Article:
Don’t Ego Lift
You enter the gym, scan the area, flex a couple of times in the mirror, and then proceed to the bench press. The guys beside you are lifting pretty heavy so you think to yourself, “Eh, 135 pounds should be a good warm up!” You get to rep number 7, start to struggle a bit, and rack it. Hopping up and swinging your arms for a quick stretch you realize that you have started with way too much weight but no turning back now because you don’t want other people to think you don’t know what you’re doing.
You continue, barely making it to 5 this time. At this point all you can do is clean the weight up and move on, but first a quick flex picture in the mirror for the Gram, #flex #gainz #gymlife. This is a perfect scenario of an ego lifter. Gyms are full of them and even the best of us can fall to ego lifting. While lifting in general can show results, you will see far more benefits from being patient, having a strategy, and not focusing on what others think. With the constant growth of social media, a misconception of fitness has evolved. We watch fitness influencers eating whatever they want and still staying in great shape. How is this possible?! We tend to overlook the time and effort that some of these people have put in to be able to look or lift the way they do. One picture doesn’t dictate their whole diet or training regimen. We see these posts and compare ourselves to them. We want to be able to eat what we want and look the way they do. This urge for instant results causes us not to have a plan and to think about everyone else’s journey but our own. Causing an unhealthy relationship with fitness and nutrition.
This is not to say there aren’t positives on social media as well. Social media can be a great tool. We can find inspiration, workouts, and support groups to help us on our own journey. Building a strategy that works for you will be the fastest route to achieve your goals. We tend to make it more complicated than what it has to be. Finding what works for you, putting it into a routine, and repeating that routine will be the best way to create a strategy that works for you. That’s the simplest way to put it. Finding what works for you can be the hardest part. Maybe you skip breakfast or maybe you don’t like to do cardio.
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The perfect plans exist but they might not be the perfect plan for you. It takes quite a bit of trial and error because life is a constant balancing act. Some weeks we can do great on our nutrition and get all of our workouts in. Then, on the weeks that life throws us curve balls we throw everything away. A basic strategy is to keep track of your weight, reps, and sets. Depending on your goal will determine if you stay at higher reps to tone up or lower reps to build muscle. Keeping a food log will also help make you more aware of what you’re putting into your body. Our nutrition is the fuel for our life.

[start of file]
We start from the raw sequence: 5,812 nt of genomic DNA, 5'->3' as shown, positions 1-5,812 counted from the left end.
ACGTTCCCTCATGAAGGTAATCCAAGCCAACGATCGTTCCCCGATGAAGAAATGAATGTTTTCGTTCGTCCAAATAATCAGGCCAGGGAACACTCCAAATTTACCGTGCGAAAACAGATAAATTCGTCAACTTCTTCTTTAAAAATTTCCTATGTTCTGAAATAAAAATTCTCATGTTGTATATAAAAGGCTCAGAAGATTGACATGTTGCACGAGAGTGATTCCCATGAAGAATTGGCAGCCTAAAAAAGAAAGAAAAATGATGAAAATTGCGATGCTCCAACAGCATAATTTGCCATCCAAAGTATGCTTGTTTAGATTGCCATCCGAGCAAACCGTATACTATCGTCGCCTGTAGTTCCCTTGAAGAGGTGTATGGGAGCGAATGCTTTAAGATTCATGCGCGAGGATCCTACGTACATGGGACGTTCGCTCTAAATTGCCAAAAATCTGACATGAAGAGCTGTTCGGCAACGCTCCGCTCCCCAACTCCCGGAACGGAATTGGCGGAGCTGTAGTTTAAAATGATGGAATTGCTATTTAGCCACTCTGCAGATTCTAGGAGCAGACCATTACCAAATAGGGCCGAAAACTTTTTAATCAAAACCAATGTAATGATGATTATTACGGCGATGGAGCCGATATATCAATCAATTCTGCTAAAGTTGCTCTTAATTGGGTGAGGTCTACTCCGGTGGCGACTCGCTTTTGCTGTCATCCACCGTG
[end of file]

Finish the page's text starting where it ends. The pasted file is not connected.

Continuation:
Consistency is the key to our results. The weeks that we struggle, reflect and see what you could have done differently then learn to make the adjustments needed. Our ego can also get in the way of learning. When people have been lifting for a long time, competing, or have achieved decent results, they often think that they know everything there is to know and become very dismissive of new ideas and criticism. This is the egos doing and it can be detrimental to progress and improvement. When people invest a lot of time into a way of training, or a method, it’s hard to admit that there is a better way to do it or that you have been wrong. Sure you might have achieved good results in either size or strength doing it that way, but what if there was a way to get even better results? Or, what if you could have got the same results in half the time? The ego can stop you improving and learning. Just because you’ve been doing something for a long time or invested a lot into a particular protocol, don’t let the ego stop you admitting you were wrong and continue to learn. People get extremely stagnant in the gym and don’t make progress for years. A lot of the time this is because they already think they have it all figured out. They have achieved results in the past and ego stops them making progress by accepting new ideas or criticisms.
You see these people dishing out advice to anyone who will listen doing the same workout, year after year, same weight, same size. Don’t be that guy or gal. Your ego can be your biggest enemy. It can cloud your results, stop you from learning, and even cause short term and long term injuries. Take the time to make a plan so that you can achieve your goals. Social media will always be around and we choose to let it have a positive or negative effect on our lives. You choose your outcome. Leave your ego at the door to give you the best chance at succeeding in fitness.
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